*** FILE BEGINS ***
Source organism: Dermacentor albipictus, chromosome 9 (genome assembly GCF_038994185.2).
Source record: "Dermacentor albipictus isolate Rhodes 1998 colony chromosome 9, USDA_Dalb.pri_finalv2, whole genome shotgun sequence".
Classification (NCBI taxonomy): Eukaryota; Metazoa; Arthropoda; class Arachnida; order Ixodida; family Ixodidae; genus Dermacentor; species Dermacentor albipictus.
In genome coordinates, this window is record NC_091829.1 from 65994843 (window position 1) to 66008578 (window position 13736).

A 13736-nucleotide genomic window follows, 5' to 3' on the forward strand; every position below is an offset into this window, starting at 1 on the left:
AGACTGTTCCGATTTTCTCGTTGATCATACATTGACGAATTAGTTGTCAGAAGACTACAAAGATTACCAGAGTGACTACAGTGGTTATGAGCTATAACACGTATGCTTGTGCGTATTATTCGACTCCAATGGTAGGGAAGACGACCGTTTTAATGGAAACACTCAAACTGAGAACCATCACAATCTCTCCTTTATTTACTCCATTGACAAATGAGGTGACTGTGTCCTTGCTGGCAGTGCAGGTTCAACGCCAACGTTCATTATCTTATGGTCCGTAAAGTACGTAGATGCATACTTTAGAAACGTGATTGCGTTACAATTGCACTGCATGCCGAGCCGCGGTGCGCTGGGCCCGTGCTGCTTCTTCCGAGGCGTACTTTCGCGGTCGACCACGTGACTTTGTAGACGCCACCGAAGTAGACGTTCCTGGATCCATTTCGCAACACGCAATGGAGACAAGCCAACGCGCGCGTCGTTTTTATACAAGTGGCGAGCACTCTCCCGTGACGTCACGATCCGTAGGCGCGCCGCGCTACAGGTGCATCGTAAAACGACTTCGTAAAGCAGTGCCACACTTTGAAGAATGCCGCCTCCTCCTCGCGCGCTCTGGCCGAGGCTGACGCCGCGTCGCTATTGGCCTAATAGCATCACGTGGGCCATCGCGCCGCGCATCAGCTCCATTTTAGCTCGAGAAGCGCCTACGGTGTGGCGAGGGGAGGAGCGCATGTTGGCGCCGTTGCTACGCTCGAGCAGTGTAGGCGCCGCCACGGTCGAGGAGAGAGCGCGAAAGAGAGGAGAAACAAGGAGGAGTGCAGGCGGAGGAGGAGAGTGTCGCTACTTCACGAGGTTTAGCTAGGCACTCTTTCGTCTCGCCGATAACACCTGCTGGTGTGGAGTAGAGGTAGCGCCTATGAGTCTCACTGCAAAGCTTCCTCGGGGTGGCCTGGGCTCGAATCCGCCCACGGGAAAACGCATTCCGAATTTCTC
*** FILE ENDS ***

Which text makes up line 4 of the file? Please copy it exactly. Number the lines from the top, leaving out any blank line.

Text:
In genome coordinates, this window is record NC_091829.1 from 65994843 (window position 1) to 66008578 (window position 13736).